Working on industrial silk-screens, an extremely unconventional material, Fekner executes a series of vibrantly spray painted large-scale works.
In 1979, Fekner’s stencil work begins to appear outdoors in Sweden and continues in Germany, England and Canada.
Fekner’s first environmental stencil project in 1977 entitled A Tribute To The Green Grass That Valiantly Grows Through This Asphalt is painted at Gorman Park.
The Remains of Industry is painted at the abandoned Trunz Meat Factory in Greenpoint, Brooklyn with assistance from two brothers who were squatting in the building.
The NO TV/Read stencil project is Fekner’s first project in which he creates multiple versions in other media including video, music, painting and performance.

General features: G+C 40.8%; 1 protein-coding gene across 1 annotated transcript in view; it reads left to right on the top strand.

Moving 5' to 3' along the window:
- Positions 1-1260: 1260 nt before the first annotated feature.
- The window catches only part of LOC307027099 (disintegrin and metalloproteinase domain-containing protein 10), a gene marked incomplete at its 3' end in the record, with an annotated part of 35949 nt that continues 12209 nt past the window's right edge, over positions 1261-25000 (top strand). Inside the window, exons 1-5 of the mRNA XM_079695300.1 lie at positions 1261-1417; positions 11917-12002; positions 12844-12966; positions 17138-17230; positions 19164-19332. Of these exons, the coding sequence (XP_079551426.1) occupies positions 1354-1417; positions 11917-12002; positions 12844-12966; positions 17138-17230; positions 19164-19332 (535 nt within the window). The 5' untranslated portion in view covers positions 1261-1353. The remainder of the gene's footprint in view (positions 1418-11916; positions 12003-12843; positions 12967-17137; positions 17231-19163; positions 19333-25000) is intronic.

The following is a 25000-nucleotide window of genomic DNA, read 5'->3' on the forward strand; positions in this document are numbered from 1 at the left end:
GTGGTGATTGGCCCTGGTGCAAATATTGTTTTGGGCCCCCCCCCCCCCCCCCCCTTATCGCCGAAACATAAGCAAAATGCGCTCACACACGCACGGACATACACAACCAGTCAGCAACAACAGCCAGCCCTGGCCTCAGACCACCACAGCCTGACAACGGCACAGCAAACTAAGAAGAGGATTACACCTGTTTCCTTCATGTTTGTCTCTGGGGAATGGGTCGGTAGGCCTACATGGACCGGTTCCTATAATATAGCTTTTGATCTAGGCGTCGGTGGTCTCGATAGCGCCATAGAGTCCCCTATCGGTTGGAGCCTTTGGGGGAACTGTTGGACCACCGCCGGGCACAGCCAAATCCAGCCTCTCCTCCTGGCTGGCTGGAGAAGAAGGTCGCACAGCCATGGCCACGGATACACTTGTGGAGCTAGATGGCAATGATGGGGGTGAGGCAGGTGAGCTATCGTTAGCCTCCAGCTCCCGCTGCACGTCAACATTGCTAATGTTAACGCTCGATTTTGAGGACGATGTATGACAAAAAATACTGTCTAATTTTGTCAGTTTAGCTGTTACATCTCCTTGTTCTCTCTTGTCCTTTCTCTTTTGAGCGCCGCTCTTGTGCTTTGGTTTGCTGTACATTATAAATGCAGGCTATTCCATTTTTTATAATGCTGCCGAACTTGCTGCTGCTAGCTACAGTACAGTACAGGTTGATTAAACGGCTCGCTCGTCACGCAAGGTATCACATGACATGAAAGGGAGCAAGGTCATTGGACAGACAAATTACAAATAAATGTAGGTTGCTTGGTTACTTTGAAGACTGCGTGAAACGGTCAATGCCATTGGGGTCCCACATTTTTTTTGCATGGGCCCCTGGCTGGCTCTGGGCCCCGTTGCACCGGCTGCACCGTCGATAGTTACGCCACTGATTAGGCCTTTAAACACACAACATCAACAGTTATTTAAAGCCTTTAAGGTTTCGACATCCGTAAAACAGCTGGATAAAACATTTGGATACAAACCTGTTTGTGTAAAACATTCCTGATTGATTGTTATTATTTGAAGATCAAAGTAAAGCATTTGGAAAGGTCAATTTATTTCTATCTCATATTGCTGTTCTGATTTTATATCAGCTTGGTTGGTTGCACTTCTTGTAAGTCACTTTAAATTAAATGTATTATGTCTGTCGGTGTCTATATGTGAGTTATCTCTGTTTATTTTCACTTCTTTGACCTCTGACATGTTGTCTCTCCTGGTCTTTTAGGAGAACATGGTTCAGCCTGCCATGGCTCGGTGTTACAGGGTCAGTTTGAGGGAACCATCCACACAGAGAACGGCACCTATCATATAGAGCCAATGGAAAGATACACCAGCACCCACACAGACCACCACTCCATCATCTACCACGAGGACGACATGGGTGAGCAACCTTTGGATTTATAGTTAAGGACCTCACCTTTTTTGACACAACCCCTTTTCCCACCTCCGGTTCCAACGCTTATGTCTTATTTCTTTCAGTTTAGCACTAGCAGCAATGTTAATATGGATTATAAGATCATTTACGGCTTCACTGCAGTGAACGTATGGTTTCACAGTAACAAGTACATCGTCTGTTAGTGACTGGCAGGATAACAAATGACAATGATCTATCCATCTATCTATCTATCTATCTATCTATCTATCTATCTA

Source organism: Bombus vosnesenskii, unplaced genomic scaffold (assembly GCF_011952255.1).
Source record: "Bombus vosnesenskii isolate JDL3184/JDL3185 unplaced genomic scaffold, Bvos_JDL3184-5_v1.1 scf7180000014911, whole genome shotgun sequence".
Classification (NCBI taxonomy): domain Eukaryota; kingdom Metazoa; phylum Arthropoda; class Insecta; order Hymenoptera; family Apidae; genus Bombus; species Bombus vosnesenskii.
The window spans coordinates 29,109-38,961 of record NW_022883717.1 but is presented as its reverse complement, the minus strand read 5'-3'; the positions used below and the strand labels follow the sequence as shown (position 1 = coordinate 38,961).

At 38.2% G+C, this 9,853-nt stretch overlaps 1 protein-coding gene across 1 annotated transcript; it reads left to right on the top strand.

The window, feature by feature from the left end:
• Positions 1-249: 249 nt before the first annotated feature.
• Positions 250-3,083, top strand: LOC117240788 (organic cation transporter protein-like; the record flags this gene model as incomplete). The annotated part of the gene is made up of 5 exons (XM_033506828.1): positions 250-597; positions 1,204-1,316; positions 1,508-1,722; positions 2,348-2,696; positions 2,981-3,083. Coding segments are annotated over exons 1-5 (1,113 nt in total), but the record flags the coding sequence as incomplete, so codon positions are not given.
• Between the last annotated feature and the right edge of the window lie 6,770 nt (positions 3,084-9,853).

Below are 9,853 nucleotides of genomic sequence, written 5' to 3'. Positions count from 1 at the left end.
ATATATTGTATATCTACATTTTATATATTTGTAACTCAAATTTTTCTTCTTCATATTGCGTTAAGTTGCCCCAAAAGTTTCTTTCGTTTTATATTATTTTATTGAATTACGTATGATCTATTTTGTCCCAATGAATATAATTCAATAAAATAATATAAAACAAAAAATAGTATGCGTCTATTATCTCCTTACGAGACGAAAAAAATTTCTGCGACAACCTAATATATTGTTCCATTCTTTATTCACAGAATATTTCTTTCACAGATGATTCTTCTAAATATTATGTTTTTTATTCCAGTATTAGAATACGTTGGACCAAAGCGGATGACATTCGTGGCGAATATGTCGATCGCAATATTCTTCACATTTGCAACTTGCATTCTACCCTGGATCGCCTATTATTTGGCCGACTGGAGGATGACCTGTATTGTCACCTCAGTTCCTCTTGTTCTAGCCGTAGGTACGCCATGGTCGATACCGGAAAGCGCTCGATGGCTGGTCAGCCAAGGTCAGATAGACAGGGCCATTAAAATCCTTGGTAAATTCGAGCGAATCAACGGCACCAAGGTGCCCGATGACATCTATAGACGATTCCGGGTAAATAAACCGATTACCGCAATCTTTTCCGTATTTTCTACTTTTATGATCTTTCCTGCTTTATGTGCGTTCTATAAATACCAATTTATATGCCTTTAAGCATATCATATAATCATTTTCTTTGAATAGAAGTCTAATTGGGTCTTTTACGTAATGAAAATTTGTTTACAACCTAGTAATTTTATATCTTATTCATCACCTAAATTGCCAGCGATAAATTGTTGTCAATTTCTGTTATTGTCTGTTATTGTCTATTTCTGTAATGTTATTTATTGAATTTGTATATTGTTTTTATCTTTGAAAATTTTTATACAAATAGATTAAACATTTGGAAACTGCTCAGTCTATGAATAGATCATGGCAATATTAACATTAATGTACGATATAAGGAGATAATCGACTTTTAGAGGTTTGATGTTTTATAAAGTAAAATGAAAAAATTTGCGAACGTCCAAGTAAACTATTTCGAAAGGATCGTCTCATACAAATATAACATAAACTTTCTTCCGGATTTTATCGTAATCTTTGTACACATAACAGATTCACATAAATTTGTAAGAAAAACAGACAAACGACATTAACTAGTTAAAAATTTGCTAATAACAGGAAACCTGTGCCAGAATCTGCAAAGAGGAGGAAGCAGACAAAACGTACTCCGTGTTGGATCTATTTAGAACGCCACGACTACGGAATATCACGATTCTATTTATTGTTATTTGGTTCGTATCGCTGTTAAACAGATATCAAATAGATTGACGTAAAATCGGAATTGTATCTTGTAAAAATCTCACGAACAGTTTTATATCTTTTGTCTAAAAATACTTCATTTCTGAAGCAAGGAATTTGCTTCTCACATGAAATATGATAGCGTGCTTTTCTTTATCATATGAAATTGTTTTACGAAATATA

In the 80s, manifestations of toxicity was rampant not only by the poisoning of the planet by deliberate and careless dumping, but by those who chose a complete disregard for one’s existence with the recreational use of hard drugs. Toxic Junkie was spray painted on a well-used drug den on 2nd Street between Avenues B & C in conjunction with The Black and White Show at Kenkeleba Gallery, Lorraine O’Grady, Curator.
Invited by curators at contemporary art institutions and museums, Fekner installs temporary site-specific installations with sound and video components in one person and group exhibition settings.
In 1981, Fekner began using stylized stencils of leaping deer that were painted outdoor as well as indoor installations.
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Fekner appropriates the front and back of billboards and highways signs as ‘alternative billboards’ with his subliminal messages.